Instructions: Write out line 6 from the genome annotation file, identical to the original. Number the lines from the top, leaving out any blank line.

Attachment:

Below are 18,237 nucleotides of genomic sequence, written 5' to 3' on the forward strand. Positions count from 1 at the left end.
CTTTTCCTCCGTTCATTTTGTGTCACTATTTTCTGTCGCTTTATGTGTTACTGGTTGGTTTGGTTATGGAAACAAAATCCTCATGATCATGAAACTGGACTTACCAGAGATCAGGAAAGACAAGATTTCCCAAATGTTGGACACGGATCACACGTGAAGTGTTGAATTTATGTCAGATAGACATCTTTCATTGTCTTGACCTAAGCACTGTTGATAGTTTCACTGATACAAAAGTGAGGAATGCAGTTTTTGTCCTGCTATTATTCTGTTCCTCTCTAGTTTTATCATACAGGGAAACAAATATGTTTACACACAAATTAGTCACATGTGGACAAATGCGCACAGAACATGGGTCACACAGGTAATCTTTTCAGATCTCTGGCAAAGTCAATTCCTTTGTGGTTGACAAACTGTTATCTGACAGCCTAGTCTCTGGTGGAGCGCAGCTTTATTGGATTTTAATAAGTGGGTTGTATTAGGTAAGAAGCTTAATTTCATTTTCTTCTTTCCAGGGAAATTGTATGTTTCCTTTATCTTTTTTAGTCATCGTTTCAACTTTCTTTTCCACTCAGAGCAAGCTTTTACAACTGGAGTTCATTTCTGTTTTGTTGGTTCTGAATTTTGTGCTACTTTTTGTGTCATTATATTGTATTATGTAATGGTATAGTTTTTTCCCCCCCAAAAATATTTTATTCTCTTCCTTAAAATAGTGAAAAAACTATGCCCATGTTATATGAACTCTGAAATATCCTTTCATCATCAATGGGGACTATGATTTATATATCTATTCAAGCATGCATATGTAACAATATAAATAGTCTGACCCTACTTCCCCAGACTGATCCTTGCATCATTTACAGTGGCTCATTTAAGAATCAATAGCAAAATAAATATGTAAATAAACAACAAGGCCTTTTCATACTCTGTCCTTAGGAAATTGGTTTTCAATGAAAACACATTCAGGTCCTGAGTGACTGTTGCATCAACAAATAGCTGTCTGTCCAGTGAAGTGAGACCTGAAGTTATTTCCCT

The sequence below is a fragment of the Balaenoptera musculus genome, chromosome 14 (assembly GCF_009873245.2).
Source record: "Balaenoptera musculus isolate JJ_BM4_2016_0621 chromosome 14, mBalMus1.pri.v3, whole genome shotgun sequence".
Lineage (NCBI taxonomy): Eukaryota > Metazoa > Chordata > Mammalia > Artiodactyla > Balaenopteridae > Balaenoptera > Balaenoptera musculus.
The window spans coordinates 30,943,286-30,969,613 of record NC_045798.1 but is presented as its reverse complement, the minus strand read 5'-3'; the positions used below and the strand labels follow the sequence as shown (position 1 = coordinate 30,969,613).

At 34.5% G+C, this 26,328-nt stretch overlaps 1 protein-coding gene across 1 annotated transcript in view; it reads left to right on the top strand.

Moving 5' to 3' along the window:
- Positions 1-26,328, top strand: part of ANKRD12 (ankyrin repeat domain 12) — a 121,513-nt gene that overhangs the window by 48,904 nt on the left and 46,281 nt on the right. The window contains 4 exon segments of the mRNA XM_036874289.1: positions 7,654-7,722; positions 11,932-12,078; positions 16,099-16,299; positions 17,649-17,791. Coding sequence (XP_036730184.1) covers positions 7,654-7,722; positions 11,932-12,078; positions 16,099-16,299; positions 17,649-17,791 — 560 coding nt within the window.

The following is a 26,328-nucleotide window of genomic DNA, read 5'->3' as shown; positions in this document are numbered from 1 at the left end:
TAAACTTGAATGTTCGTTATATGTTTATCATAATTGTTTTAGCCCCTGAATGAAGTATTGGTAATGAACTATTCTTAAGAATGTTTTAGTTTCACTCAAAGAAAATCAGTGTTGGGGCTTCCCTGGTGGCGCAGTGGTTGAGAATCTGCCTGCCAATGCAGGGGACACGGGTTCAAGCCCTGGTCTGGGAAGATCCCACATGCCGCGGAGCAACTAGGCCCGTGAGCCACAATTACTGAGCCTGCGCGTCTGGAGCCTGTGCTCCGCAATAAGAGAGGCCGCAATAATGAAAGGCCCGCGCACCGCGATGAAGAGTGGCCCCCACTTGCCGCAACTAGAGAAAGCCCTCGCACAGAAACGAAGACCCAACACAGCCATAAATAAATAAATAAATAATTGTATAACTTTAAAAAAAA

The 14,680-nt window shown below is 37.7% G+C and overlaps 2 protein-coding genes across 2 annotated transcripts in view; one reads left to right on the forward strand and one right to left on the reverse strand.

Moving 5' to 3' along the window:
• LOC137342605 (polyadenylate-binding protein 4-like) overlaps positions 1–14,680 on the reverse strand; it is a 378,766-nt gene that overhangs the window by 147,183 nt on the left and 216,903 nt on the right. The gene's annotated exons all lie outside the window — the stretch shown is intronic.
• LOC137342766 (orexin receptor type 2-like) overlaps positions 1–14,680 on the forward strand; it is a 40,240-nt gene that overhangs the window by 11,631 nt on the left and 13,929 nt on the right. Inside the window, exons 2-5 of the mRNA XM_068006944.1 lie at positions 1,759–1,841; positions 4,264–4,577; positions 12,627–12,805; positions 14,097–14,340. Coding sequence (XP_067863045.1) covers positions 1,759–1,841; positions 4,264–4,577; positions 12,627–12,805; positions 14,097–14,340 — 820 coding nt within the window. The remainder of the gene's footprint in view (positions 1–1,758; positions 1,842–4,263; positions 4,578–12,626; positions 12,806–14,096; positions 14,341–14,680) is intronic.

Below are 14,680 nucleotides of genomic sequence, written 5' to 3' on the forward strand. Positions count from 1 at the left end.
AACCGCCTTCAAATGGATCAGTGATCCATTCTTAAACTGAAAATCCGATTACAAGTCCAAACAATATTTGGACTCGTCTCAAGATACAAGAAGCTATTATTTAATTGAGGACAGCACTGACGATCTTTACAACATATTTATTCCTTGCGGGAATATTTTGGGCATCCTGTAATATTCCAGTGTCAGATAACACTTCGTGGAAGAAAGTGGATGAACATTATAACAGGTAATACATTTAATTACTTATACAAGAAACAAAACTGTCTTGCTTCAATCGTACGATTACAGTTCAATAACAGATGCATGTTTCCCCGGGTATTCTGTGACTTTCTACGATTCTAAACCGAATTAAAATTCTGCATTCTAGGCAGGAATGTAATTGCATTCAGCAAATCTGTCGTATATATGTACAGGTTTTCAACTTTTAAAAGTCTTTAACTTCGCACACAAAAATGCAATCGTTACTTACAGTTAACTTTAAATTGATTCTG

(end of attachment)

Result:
The window spans coordinates 30,943,286-30,969,613 of record NC_045798.1 but is presented as its reverse complement, the minus strand read 5'-3'; the positions used below and the strand labels follow the sequence as shown (position 1 = coordinate 30,969,613).